Mast cell activation syndrome, or disease, (MCAS) is a condition that causes mast cells to release these substances too frequently and often, resulting in severe allergic reactions.

After detecting an allergen, mast cells are responsible for releasing substances called mediators. This results in inflammation, which is the same response that occurs during an allergic reaction, and helps the body heal.

In people with MCAS, however, mast cells are overactive and cause severe allergic reactions.

This article will discuss MCAS’s causes, risk factors, symptoms, and diagnosis. It will also explore how MCAS differs from mastocytosis, some treatments and remedies, and tips for managing MCAS at home.

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Mast cells are immune cells present in the junctions between mucosal and epithelial tissues and the external environment, such as in the gut, lungs, and skin and around blood vessels.

Aside from maintaining various bodily functions, their primary role is to trigger inflammatory responses to defend the body against pathogens and allergens.

When foreign bodies are present, mast cells respond by releasing stored substances, called mediators, from their granules in a process known as degranulation.

These mediators, which include chemicals such as histamine, cause an inflammatory cascade. This results in the recruitment of white blood cells, swelling, smooth muscle constriction, and increased mucus production to destroy the allergen.

In people with MCAS, the immune system inappropriately activates mast cells, causing them to release too many mediators. This results in a person experiencing severe allergic reactions that affect several body systems repeatedly.

There are currently no data on the prevalence of MCAS. This is probably due to its wide range of clinical presentations, which makes it difficult for doctors to identify and confirm its diagnosis.

One 2016 study suggests that MCAS develops due to mutations in the transmembrane tyrosine kinase (KIT) gene, which is a regulator of mast cells. Similarly, an older 2010 study notes that multiple mutations or complex alterations of the mRNA sequence responsible for coding the KIT gene occur in those with systemic MCAS.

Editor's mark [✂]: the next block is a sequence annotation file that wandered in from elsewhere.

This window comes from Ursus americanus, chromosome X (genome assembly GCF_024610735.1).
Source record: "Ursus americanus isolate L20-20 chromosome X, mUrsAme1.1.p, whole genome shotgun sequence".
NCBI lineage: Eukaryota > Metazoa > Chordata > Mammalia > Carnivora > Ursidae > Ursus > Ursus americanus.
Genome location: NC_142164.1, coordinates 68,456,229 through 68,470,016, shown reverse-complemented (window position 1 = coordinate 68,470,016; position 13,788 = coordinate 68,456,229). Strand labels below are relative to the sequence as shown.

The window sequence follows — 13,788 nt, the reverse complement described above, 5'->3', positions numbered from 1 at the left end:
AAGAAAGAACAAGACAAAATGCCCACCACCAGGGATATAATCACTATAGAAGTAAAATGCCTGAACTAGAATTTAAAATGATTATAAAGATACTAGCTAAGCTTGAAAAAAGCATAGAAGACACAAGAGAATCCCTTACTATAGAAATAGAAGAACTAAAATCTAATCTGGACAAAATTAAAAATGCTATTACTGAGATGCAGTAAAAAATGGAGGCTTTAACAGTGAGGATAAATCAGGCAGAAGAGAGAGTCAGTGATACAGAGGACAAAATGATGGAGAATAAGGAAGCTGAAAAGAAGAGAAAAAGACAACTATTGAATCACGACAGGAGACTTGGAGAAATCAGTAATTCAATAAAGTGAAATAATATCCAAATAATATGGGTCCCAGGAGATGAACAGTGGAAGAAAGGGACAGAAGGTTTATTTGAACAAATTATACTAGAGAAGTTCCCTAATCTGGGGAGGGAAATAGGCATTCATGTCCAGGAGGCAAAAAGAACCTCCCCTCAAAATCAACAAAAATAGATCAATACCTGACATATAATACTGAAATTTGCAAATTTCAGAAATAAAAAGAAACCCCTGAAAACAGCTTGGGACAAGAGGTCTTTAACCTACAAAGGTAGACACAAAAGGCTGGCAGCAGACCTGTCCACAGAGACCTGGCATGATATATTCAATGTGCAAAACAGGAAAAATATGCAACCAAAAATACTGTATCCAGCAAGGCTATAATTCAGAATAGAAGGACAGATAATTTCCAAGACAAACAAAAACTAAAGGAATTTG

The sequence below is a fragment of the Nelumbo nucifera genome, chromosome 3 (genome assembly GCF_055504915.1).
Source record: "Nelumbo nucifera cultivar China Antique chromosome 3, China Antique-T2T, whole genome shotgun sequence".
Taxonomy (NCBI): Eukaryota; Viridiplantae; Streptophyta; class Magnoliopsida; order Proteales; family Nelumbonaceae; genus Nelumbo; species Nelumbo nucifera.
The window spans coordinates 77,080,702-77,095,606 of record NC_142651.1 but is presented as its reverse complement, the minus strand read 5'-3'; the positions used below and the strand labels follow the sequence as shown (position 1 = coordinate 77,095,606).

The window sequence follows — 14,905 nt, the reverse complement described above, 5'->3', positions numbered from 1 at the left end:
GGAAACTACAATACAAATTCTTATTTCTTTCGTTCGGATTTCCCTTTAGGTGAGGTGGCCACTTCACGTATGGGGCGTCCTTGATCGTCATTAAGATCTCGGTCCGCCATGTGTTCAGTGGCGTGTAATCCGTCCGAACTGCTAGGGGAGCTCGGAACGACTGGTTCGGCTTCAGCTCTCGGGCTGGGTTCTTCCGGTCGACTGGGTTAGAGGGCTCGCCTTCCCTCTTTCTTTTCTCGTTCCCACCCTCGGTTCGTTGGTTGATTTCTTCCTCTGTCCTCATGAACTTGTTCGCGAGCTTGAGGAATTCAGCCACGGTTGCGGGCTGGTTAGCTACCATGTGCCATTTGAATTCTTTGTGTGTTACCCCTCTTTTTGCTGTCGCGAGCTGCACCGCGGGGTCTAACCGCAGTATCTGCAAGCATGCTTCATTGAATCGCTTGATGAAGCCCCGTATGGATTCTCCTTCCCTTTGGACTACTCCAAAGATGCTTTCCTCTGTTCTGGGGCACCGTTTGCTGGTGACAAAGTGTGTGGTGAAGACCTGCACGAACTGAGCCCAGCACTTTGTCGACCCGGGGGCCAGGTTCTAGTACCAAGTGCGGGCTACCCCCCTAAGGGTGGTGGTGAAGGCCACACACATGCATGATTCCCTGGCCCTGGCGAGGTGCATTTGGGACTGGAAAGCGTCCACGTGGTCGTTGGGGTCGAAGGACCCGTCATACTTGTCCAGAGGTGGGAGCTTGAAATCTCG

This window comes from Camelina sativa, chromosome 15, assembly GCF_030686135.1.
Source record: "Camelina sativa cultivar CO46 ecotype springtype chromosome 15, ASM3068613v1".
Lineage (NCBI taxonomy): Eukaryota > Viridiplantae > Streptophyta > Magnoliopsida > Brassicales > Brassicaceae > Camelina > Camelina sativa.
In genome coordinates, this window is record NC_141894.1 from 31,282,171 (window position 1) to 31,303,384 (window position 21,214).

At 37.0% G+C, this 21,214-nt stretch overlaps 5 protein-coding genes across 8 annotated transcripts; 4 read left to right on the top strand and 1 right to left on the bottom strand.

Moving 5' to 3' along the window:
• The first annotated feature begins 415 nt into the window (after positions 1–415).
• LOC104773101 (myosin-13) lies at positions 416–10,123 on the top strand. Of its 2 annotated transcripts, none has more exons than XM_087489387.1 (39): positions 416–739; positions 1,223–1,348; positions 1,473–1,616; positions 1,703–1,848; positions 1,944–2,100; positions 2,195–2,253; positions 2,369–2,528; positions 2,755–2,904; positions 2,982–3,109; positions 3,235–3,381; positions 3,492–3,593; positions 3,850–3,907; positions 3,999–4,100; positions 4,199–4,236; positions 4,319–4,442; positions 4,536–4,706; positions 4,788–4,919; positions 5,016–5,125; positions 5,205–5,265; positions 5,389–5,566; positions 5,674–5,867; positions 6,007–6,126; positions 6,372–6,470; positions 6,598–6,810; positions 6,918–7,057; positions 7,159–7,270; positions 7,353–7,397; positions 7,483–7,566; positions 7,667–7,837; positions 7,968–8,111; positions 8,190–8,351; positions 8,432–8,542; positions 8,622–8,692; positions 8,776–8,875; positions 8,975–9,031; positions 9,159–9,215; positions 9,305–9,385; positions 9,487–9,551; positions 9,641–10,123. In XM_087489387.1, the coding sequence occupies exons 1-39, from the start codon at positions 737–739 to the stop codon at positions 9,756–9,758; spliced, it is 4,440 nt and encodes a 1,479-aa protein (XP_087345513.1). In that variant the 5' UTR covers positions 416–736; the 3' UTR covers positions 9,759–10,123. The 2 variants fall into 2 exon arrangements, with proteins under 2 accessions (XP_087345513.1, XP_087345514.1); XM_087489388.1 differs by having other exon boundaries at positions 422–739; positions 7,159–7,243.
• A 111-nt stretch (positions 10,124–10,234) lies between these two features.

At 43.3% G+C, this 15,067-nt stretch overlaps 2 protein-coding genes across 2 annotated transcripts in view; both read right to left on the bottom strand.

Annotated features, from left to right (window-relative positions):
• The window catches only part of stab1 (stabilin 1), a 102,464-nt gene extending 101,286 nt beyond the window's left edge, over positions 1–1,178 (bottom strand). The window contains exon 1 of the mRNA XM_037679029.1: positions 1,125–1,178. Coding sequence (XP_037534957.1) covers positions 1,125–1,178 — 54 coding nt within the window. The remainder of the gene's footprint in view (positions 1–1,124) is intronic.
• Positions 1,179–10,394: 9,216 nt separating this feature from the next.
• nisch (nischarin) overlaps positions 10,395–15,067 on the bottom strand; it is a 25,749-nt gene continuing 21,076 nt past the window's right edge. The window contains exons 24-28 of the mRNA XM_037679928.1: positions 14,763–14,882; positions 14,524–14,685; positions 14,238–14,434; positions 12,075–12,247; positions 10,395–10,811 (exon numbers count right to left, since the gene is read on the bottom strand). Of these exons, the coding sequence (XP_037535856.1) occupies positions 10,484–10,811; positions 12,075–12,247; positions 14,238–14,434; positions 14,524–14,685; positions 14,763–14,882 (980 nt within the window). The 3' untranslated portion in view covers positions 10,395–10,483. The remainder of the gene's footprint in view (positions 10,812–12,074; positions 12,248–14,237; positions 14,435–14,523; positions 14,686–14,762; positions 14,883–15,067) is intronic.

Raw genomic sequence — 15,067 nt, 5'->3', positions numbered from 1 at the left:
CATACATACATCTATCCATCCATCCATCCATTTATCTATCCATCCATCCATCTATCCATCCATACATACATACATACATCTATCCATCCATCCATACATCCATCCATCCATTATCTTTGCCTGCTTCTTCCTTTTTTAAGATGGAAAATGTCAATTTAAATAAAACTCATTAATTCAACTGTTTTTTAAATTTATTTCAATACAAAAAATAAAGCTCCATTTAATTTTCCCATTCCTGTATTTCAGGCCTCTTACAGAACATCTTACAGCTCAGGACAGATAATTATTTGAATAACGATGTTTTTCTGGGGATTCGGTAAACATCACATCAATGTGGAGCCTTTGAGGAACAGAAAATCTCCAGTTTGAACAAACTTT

A 2013 study suggests the possibility of familial occurrence, but more studies are necessary to determine if MCAS is hereditary.

Although many people cannot identify a trigger for the onset of their MCAS symptoms, most people report exposure to some stimuli. Some potential triggers include:

  • sudden temperature changes
  • certain foods and beverages
  • alcohol, drugs, excipients, and vaccines
  • venoms, such as those from snakes, jellyfish, spiders, and insects
  • physical, emotional, and environmental stress
  • contrast dyes
  • surgical, dental, invasive, and radiological procedures
  • hormonal fluctuations
  • infections
  • pain
  • touch, friction, mechanical irritation, and vibration

A person’s symptoms may develop abruptly and irregularly, or they may occur frequently and persistently.

In MCAS, triggers induce a spontaneous release of mediators that can affect multiple systems. Some symptoms that people might experience in different parts of the body include:

A person may receive a diagnosis of MCAS when they present with both clinical symptoms and a laboratory profile indicative of the condition and when a doctor excludes other conditions.

Based on a consensus from the American Academy of Allergy, Asthma & Immunology, a person should meet the following criteria to receive a diagnosis of MCAS:

  • They should have recurrent episodes of severe allergic reactions (anaphylaxis) present throughout the body, involving at least two of the following bodily systems: